Here’s a movie I never say when came out and never really wanted to watch. I’m a huge monster movie fan, but I couldn’t give myself to watch this, even with it’s famous cast and special effects. But I had a friend, who has an unhealthy fetish for dragons and dragon statues, who said I should watch it, so I decided to do so. Boy do I regret it. There is little to no plot. It’s basically about a bunch of survivors in a Mad Max-like world, only instead of marauding Aussie gangs there’s giant fucking dragons who have destroyed the world and eat whoever they see. It’s kind of a ripoff, since the poster you see below seems like they’re destroying a city, but the only cities destroyed are on photoshopped pictures on newspapers made to tell back-story.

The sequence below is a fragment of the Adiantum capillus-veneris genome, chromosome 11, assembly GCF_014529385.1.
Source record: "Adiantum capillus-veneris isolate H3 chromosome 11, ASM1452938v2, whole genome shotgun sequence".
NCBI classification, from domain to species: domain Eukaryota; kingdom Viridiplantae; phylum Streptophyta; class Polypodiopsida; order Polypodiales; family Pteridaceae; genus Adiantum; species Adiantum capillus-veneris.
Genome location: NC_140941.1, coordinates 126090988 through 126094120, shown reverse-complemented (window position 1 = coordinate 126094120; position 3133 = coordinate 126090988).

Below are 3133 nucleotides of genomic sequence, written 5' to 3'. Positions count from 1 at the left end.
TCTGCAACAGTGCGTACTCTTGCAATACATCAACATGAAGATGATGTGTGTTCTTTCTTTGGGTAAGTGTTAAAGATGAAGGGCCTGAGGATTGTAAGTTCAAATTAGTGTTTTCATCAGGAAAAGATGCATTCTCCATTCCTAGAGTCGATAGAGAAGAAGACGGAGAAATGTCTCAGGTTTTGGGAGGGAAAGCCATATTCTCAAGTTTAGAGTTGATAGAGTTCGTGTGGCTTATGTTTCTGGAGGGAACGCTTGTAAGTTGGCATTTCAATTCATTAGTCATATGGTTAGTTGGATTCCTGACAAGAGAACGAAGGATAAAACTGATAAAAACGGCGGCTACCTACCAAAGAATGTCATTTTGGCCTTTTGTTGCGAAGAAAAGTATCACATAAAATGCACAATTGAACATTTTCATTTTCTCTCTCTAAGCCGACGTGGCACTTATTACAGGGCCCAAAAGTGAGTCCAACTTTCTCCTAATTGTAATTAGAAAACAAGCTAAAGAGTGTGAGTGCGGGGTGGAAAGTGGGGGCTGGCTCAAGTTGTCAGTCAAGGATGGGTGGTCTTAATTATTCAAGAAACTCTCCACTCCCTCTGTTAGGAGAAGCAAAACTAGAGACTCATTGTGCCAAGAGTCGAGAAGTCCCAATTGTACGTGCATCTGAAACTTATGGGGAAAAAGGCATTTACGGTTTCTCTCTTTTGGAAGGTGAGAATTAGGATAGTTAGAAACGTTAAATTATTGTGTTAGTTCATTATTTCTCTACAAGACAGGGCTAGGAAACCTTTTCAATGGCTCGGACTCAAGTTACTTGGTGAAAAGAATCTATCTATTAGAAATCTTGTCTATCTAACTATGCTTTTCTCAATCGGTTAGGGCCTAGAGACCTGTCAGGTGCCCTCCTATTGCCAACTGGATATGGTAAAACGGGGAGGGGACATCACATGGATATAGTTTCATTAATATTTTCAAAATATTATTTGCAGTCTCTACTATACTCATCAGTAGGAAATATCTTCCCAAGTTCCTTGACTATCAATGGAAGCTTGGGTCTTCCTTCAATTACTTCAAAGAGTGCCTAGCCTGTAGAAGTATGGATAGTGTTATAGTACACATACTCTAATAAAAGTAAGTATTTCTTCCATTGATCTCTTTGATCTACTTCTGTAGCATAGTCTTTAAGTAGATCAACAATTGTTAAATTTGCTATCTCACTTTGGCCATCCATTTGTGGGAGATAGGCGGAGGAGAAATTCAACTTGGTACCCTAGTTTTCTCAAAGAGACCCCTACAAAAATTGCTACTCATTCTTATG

The acting is competent from a cast that know better than this. Christian Bale here is a lot friendlier than his recent characters from the Batman/Terminator movies, and looks pretty cool with a scruffy beard, but he basically has nothing to do except act with authority and look intense. Izabella Scorupco, the former Bond girl, lends the typical hot piece of ass, and Gerard Butler appears as his typical goofy self. I swear, even in 300 I can’t help but laugh at his accent. Then there’s the walking joke known as Matthew McCoughnahey, and as you might expect, he chews the scenery like it was bacon and bullshits constantly about heroism and taking action and killing dragons, blah blah blah. I half expected him to get high on weed and start surfing. The dragons themselves aren’t very memorable, being shown off in bad and uninteresting CGI. The one in Dragonheart looks more realistic than the ones here.
I can only give props to one thing, and that’s the production design. The place does look like it went through a dragon apocalypse. I do get a lot of unintentional giggles from sequences such as a guy who’s parachuting from a helicopter and crashes into the ground at full speed, I couldn’t help but laugh. But in the end this movie is no better than your typical SciFi Channel crap, both in acting and effects, and is as memorable as passing gas.